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J FOUR THE CRITTENDEN RECORD-PRESS FEB., 27,
t oMfoftMfc&MMftfcM&ftft&ftftftfifi MMMftftM&ftMftftMftftg
9 C House full of A Clean The Store that New ISfcr St
saves You $$$$
Winter Dry Goods Spring
must go regardless Sweep Ginghams gar
Closing out all
Ladies & Children
off the price
GlritteuCtm lrcarSf3?i vss
Marion, Ky., Feb. 27, 1913
S. M. JENKINS'
Editor and Pujrtfshcr
Enteral as sreomi class matter Feb
rimrv 9clt 1S7S sit ihe poatoffice at
Marion. Iweiuuckv, 'ixdr tho Act of
Conjtre!' f Match 3, 1877.
J1.1H per year caaft in advance.
GOr txsr i- c' S C. Foreign Advertising
25 it.ch S C. Hump Advertising
JU'pented aiU one-half rate.
iMotal !assM only, for Plates a: d
Locals 5c per line.
Locals 10c pvr line in 12 poit.t typo.
Obituaries 5c per line I Cash
Cards of Than.ts oc per line I With
RfsolutiuiH of 52 p. 1. , Copy
"Wo nre nuMiorzed to announce
JOHN L. WOOD, of Shady Grove, as
a candidate for Assessor, subject to
the action of the Democratic primary.
We niv authorized to announce'
PHIL. S. TRAVIS, as a candidate forj
Assessor, of Crittenden county,
to action of the Republican primary,
fmt Saturday in August, 1913.
i oiriuIP n THOMPSON I
wants to be Assessor. Do YOU want
HIM7 Your vote and influence solicited.
Republican primary August 2,
We arc authorized to announce Percy
Urasher. of Dycusl.urg precinct, as a
candidate for Assessor, subject to
th action of the Democratic primary
1st Saturday in August.
We are authorized to announce J. A.
StembridRe. of Iron Hill, Piney pre-cit,
as a candidate for Assessor, sub-jet
to the action of the Democratic
primary, 1st Saturday in August.
I am a candidate for jailer of Crittenden
county subject to the action of
tka Democratic primary, 1st Saturday
in August, and desire the vote and influence
of every vote.
CHARLES W. LOVE.
I am a candidate for Jailer of Crit-
teaden County Bubject to the action of
th Democratic primary, 1st Saturday
in August, and desire the vote and in-
lluace of every man who wants a good
JOHN CHRISTIAN SPEES.
I hereby announce myself aa a candidate
for the office of Jailer of
county, subject to the action of the
Republican party in the coming August
primary and if nominated I cheerfully
promise to make on honest canvass and
do all that I can to win in the November
election and if elected to faithfully
discharge all the duties imposed by law.
WILLIAM ENOCH BELT.
of all winter goods is what we demand now. LOW
PRICES Extremely Low Prices is the power we rely
upon to accomplish a complete clearing of all winter
goods quick. Can you resist such bargains as these?
$18.00 Mens Suit $14.00
1G.00 " " 12.00
15.00 " " 11.00
14 00 " " 10.00
12.00 " " 8.50
OVERCOATS AT LESS THAN THE PRICE
Our Store is full of unadvertised
before it is too late.
, THE Democrats who. as a result
of the congressional and
' senatorial elections, are entering
j official life, should learn early
I that the secret of success in pub
lic life is to hold no secrets from
L this issue of the Record
Press we publish the card of Mr.
Percy Brasher of the Dycusburg
district, who aspires to the position
of his parties nomination
for assessor, in the August primary.
Mr. Brasher comes to us recommended
to be a consistent Democrat
and every way worthy and
capable of filling the position.
He came of a family of Democrats
who never falter and from
a section of the county that has
had but little, if anv. representation
on a county ticket for
year?. We speak of the old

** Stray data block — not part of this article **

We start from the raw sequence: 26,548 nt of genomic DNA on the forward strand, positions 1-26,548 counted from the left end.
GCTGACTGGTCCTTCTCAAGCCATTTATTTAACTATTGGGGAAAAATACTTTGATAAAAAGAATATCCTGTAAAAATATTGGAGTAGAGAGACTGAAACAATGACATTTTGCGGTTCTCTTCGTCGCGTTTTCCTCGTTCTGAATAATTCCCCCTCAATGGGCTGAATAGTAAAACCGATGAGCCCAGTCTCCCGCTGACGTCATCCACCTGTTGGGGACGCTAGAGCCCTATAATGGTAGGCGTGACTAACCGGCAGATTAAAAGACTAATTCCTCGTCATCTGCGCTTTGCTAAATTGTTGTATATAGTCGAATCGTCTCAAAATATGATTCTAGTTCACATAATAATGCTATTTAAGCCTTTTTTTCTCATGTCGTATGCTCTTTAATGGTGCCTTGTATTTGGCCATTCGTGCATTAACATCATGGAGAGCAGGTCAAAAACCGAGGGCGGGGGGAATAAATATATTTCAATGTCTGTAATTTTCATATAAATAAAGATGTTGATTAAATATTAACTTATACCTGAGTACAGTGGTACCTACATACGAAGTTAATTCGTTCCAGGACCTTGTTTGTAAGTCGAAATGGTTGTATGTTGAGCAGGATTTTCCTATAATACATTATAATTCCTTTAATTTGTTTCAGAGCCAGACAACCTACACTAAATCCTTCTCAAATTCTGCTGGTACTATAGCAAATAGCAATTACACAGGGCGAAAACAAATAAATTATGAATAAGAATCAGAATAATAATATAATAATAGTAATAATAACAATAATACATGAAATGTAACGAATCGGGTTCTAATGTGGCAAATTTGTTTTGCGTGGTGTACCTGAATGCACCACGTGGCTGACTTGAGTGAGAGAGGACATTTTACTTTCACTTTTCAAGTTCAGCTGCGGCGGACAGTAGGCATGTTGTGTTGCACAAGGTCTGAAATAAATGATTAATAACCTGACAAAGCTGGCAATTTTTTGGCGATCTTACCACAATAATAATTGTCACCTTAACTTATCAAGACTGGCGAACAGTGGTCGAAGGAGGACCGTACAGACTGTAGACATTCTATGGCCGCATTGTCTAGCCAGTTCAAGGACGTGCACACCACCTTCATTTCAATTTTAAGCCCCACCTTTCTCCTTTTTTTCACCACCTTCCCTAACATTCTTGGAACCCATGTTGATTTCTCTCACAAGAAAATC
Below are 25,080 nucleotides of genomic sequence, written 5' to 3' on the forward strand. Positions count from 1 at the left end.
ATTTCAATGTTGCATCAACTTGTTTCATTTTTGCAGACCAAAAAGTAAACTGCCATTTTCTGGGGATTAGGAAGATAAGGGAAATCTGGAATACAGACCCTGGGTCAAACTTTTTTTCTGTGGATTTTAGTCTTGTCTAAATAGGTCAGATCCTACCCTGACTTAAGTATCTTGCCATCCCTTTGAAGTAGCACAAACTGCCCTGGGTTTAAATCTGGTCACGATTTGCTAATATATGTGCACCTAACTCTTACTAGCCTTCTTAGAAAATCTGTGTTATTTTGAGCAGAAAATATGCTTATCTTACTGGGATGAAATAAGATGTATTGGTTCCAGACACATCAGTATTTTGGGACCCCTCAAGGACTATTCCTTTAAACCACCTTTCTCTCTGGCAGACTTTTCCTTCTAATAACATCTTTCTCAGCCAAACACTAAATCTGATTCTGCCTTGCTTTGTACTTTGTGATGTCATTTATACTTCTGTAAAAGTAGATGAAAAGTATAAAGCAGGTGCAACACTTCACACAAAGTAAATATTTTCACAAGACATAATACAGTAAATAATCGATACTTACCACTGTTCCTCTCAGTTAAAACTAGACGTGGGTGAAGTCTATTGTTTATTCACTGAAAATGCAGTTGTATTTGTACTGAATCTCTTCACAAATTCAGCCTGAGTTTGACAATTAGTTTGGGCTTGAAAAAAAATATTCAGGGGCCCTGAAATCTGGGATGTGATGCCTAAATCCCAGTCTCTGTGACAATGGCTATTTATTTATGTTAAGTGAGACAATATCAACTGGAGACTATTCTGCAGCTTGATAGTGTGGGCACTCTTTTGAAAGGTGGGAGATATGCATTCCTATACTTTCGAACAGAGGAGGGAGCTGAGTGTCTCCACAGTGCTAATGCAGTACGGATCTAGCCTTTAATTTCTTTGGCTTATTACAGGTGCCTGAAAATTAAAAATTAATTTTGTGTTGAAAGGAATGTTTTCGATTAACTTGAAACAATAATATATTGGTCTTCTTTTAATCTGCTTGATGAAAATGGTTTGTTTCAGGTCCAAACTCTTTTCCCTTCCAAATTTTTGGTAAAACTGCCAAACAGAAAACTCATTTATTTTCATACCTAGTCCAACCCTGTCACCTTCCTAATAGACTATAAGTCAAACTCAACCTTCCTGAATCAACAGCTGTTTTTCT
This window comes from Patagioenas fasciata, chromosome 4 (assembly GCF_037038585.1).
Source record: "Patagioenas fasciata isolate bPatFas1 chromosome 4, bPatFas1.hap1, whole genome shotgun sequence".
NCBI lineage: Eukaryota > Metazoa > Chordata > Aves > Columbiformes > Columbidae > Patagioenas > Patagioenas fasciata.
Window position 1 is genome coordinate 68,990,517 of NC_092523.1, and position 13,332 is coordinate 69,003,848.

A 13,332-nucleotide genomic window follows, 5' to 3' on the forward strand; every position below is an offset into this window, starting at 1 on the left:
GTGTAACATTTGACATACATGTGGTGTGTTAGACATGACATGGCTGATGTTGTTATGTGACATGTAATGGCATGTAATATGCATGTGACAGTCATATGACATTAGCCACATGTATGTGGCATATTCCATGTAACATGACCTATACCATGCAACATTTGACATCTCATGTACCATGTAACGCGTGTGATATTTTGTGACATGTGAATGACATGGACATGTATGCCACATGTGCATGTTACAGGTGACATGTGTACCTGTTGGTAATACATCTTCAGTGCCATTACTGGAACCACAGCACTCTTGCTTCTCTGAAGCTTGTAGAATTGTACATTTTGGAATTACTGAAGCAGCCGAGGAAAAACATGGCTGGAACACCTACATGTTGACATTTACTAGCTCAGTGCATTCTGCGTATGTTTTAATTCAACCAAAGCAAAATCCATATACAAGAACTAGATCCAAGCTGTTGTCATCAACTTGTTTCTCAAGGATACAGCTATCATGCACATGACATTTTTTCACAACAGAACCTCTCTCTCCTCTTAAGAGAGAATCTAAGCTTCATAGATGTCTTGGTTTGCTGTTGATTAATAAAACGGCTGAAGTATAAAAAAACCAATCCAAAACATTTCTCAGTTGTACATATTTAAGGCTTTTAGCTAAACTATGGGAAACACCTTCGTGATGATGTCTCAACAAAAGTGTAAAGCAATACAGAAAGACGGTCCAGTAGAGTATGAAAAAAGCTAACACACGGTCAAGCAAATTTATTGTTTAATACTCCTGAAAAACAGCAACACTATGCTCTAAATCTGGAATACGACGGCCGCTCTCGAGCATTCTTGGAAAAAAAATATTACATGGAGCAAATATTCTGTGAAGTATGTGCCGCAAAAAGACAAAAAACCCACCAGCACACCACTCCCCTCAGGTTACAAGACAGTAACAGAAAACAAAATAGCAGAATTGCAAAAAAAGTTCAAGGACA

district of Dycusburg, that
always rolls up a Democratic
majority, when others may fail.
We feel that Mr. Brasher will
give a good account of himself
in the primary and if nominated
we are informed that the Dycus-burg
precinct will roll up an excellent
majority for him.
Notice to Widows.
All widows of the Civil War
soldiers, who are not drawing
pensions, and all destitute widows
of soldiers of the war with
Spain, should send me their
name and address. R. L, Moore.
Some sickness at present.
The farmers are contemplating
on calling a mass meeting to
decide whether to chew or to
smoke their tobacco, as they
think there is no other method
of getting rid of it.
Fine weather, roads are in
good condition and general preparations
are being made for the
Oh! That knocker. Push,
don't knock. If you are a
Mrs. Wyatt Hunt and Mr. and
Mrs. Will Hughes were guests
of uncle Jim Gass, Thursday.
Mrs. John Myers, of Post Oak,
was the guest of friends here
H. B. Gass, of this place, is
working at Mexico, Ky., at
"It is in the neighborhood of
That the farmers go to town
Now don't that give you the
To see a fellow go to town
when there's no use,
Just go for past-time or to meet
But they practice all of this,
In the nieghborhood of Crooked
Creek. Another Rambler."
Some sickness in this neighborhood
About 40 per cent of the farmers
burned plant beds last week.
Uncle Sam Wolford spent Sunday
the guest of his daughter at
Joe Parker and daughter, of
Salem, were guests of Spillman
Threlkeld. Mr. Threlkeld is in
While in Salem, Saturday, we
met our old friend Henry
who informed us that ho
had announced as candidate for
County Attorney of Livingston
Co. No better man in the county
for the place. Here's to you
Col., and we mean it.
P. S. Travis, of the Emmaus
section, called on us last week.
Phil is a dandidate for Assessor.
Phil is going it on the Bob Taylor
plan; taking his fiddle with
him and playing for the young
folks and talking to the old ones.
Phil is going to make somebody
Farmers made hay while the
sun shined last week phones
were ringing on every farm.
We thought we were the first
ones to garden for 1913. but our
friend John Elder, of Salem, informs
us that he beat us one day.
Our friend James LaRue, Sr.,
happened to quite a serious accident
last week while felling
some timber. A limb struck him
on the head, inflicting a gash.
A physician was summoned and
sewed up the wound. Mr. La-Rue
is doing as well as could be
expected and hopes to be out
A. O. Martin, Wheatcroft to
Miss Fannie Vaughn, of Clay.
Ora Suits, of Carrsville to Miss
Florence Clark of Lola.
Sunday School Committee Meets.
The S. S. Executive Committee
met Feb. 20. 1913 for the purpose